Why firms mandate ISO 14001 certification

Research output: Contribution to journalArticlepeer-review

188 Scopus citations


Thousands of facilities worldwide have certified to International Organization for Standardization (ISO) 14001, the international environmental management system standard, and previous research typically has studied these certification decisions at the facility level. However, significant anecdotal evidence indicates that firms may have a strong role, and if so, prior studies may be drawing inappropriate conclusions about the rationale for ISO 14001 certification. Drawing on institutional theory and the resource-based view of the firm, this study offers a conceptual framework that explains why parent companies would mandate - rather than simply encourage - their operational units to certify to ISO 14001. The framework is tested using survey data of corporate environmental managers. The results show that firms have a central role in nearly half of all facility-level certifications and that firms that mandate ISO 14001 endure greater external pressures and have stronger complementary resources and capabilities that support their organization-wide ISO 14001 policies.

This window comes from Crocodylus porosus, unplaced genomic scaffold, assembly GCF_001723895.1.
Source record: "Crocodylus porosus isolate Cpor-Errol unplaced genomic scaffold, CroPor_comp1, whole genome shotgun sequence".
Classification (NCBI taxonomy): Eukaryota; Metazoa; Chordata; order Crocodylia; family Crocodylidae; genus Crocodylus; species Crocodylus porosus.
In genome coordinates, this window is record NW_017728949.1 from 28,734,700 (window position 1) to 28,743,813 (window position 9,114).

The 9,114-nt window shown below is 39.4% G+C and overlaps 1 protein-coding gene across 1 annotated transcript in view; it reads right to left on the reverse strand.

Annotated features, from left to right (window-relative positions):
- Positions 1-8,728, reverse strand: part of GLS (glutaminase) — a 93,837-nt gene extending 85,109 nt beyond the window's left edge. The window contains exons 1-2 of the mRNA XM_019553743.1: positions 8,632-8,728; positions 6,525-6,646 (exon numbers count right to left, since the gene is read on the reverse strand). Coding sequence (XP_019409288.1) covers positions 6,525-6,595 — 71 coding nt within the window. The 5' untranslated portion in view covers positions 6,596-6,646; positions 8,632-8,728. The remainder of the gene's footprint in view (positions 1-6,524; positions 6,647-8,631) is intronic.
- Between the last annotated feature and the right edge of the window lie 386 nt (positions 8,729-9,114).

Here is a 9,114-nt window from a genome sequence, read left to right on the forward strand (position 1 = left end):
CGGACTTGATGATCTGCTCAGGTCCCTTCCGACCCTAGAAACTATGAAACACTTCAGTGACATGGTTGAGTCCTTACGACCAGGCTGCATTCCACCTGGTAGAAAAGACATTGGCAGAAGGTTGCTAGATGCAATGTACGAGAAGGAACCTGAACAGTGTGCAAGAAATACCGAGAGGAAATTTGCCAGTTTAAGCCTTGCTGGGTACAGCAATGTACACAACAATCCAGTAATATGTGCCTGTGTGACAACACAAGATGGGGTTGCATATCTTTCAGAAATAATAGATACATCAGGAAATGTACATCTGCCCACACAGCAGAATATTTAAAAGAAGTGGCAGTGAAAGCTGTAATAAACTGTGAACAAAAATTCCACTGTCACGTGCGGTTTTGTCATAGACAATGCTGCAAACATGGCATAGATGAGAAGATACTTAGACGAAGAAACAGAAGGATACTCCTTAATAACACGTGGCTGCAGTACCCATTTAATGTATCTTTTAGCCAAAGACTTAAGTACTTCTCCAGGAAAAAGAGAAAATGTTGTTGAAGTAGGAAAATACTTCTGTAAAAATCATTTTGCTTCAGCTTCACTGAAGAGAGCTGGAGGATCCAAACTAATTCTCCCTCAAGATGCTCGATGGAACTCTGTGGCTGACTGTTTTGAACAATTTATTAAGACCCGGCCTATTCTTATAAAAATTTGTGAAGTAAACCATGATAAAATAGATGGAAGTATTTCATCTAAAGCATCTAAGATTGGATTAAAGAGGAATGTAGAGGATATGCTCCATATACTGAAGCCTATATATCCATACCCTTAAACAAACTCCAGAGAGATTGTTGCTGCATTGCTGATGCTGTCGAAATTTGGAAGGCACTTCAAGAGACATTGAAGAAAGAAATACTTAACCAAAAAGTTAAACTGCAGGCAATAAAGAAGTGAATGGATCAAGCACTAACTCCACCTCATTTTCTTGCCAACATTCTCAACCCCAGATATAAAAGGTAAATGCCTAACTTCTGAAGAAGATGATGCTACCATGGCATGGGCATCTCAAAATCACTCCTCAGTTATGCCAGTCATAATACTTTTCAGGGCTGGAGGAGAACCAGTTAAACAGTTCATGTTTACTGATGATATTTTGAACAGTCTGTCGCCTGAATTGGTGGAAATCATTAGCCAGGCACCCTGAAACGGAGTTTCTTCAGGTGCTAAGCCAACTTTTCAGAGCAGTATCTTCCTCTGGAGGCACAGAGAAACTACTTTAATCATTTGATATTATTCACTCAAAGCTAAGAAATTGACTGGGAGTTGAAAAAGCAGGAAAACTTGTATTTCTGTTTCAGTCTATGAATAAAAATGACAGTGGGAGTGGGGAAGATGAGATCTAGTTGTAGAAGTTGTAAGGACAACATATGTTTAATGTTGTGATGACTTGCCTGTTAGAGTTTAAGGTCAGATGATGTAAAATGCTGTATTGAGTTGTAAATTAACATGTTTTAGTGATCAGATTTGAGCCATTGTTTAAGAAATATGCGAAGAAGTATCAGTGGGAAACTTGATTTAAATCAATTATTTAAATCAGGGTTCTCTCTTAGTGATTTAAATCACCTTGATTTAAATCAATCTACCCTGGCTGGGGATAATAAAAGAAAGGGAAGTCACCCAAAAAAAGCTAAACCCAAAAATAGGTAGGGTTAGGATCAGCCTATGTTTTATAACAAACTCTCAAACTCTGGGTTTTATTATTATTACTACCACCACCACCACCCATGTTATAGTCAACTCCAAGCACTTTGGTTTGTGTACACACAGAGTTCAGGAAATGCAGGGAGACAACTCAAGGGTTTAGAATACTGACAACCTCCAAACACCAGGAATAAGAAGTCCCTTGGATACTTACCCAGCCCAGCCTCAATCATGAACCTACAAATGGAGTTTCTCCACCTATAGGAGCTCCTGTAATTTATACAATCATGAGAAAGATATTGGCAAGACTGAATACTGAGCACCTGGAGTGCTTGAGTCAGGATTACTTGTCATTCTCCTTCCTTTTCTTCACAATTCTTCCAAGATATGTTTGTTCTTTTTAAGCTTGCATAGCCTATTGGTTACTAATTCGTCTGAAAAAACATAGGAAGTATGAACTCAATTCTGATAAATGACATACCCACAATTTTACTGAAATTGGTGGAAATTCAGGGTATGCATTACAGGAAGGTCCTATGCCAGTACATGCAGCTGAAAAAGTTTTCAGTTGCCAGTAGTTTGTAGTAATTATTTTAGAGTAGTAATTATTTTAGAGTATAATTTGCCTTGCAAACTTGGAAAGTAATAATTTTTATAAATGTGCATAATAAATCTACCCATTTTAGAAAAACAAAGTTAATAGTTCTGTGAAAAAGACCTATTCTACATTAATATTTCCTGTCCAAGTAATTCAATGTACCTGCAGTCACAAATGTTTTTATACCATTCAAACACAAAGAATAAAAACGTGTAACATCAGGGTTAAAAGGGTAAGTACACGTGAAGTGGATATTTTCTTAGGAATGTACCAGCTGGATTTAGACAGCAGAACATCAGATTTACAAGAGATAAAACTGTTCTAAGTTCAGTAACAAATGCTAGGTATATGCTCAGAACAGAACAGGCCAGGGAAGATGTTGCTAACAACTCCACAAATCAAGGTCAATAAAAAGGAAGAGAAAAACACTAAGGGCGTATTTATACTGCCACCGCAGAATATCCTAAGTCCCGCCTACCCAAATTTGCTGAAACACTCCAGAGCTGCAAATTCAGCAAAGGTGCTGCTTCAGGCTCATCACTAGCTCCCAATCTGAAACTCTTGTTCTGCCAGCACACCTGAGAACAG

Original languageEnglish (US)
Pages (from-to)354-381
Number of pages28
JournalBusiness and Society
Issue number3
StatePublished - Aug 2006
Externally publishedYes


  • Complementary capabilities
  • Corporate mandate
  • Environmental management system
  • ISO 14001
  • Institutional theory
  • Resource-based view

ASJC Scopus subject areas

  • Business, Management and Accounting (miscellaneous)
  • Social Sciences (miscellaneous)


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